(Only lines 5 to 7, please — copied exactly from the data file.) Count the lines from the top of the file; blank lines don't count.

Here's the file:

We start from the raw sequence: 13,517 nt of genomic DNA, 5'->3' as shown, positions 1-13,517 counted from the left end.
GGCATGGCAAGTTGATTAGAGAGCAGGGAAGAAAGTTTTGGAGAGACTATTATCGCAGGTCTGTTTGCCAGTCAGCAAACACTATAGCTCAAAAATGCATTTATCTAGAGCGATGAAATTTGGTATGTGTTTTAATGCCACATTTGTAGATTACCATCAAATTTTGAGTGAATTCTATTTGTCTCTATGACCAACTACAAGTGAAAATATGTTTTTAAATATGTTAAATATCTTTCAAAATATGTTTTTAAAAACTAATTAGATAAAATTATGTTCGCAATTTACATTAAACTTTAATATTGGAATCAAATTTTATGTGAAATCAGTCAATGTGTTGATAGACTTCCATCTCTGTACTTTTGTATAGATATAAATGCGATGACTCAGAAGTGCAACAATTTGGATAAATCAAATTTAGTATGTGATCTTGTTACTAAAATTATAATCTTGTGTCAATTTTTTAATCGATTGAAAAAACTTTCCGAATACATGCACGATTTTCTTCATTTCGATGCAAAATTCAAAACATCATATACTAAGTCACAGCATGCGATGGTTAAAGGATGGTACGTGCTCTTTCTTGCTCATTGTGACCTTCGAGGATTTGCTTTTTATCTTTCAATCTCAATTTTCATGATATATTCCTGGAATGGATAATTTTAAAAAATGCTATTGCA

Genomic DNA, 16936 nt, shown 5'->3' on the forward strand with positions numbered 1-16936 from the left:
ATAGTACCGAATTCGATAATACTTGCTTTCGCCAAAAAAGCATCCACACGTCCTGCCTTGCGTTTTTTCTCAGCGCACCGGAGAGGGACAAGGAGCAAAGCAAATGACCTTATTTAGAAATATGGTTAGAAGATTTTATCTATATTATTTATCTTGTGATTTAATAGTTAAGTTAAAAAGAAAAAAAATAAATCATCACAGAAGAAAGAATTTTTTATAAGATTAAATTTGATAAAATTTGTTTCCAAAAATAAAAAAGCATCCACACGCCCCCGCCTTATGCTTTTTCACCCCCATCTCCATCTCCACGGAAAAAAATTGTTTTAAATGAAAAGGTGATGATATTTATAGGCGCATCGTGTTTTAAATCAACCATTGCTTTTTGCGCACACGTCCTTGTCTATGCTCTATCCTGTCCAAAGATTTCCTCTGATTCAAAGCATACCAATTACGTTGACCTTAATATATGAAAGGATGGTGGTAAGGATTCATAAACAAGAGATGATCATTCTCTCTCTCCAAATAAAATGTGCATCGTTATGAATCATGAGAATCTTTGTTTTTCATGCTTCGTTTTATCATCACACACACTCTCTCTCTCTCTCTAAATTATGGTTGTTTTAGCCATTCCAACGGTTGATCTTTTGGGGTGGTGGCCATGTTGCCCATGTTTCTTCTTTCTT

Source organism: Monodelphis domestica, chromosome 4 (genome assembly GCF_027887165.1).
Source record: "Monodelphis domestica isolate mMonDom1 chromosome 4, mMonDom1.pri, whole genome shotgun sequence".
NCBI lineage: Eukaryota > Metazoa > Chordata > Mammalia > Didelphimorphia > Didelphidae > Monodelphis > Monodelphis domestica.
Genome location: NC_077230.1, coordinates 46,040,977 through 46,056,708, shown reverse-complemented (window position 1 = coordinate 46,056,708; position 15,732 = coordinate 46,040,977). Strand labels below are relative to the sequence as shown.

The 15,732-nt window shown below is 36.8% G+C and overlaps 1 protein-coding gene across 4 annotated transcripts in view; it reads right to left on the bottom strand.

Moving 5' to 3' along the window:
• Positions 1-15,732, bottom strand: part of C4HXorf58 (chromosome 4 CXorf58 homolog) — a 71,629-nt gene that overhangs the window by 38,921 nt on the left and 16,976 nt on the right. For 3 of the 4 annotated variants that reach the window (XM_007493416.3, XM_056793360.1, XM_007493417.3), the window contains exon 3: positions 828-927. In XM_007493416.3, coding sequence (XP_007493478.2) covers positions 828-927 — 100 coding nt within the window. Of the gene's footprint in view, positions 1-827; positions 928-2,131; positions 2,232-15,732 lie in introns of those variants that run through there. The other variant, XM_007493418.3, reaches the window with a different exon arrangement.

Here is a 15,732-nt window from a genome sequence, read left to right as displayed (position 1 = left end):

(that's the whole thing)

Source organism: Monodelphis domestica, chromosome 4 (genome assembly GCF_027887165.1).
Source record: "Monodelphis domestica isolate mMonDom1 chromosome 4, mMonDom1.pri, whole genome shotgun sequence".
NCBI lineage: Eukaryota > Metazoa > Chordata > Mammalia > Didelphimorphia > Didelphidae > Monodelphis > Monodelphis domestica.